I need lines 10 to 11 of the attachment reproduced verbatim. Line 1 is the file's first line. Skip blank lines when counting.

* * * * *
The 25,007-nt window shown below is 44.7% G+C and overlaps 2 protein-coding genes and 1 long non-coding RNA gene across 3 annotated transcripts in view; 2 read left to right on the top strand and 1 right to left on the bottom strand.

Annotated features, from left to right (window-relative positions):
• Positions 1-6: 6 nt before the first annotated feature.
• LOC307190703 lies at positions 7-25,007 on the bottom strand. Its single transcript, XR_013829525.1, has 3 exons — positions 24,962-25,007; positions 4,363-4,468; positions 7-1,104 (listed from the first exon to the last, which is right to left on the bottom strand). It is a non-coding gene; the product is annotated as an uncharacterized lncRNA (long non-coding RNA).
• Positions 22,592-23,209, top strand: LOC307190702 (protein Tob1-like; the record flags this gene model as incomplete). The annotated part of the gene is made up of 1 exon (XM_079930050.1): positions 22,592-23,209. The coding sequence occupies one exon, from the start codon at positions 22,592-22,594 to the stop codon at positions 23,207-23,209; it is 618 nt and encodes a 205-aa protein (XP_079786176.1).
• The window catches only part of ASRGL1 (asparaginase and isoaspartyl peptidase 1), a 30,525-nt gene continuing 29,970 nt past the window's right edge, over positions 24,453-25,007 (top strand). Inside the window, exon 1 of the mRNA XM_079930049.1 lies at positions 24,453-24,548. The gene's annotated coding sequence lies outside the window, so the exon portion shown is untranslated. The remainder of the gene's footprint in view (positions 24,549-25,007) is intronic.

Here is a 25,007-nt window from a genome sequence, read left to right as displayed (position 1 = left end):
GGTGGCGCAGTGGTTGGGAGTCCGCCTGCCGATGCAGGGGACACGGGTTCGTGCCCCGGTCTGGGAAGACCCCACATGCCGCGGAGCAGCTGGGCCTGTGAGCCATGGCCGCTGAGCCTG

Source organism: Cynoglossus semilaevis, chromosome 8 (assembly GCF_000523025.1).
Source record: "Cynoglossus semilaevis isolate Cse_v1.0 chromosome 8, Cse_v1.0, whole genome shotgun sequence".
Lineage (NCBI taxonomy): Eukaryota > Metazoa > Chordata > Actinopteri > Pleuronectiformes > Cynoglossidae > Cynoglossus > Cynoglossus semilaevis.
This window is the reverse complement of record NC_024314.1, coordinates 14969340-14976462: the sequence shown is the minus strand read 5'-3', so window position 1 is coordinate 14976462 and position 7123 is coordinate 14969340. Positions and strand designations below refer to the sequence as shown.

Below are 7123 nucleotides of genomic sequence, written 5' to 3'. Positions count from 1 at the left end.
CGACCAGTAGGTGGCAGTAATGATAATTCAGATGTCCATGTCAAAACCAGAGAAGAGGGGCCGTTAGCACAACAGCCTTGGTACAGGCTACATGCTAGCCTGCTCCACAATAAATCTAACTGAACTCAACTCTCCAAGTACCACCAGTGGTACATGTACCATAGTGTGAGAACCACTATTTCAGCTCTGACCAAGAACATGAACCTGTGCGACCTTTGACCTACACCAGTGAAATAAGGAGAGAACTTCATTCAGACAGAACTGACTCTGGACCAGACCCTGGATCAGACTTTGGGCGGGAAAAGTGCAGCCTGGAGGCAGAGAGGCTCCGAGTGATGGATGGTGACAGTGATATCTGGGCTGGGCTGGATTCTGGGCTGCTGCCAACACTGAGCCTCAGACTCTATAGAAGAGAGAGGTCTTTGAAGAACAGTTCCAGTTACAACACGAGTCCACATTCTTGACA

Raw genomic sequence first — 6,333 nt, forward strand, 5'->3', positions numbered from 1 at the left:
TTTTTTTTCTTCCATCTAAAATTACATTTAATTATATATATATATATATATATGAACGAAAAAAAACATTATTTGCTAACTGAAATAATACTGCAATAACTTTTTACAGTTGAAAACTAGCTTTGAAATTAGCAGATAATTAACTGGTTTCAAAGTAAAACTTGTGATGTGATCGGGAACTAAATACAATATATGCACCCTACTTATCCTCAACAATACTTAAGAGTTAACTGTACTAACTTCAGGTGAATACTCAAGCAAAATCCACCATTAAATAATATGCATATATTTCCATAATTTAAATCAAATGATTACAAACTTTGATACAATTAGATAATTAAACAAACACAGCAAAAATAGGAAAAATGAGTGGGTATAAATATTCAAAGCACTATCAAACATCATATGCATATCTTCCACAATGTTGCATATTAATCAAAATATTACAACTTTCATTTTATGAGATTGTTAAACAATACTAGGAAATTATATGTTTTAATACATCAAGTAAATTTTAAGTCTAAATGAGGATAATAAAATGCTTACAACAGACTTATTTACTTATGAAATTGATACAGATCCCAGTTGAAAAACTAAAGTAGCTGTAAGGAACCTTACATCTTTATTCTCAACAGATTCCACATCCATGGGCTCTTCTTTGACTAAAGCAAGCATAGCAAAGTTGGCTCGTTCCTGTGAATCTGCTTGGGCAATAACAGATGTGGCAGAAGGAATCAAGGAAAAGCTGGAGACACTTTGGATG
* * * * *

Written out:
Source record: "Cynoglossus semilaevis isolate Cse_v1.0 chromosome 8, Cse_v1.0, whole genome shotgun sequence".
Lineage (NCBI taxonomy): Eukaryota > Metazoa > Chordata > Actinopteri > Pleuronectiformes > Cynoglossidae > Cynoglossus > Cynoglossus semilaevis.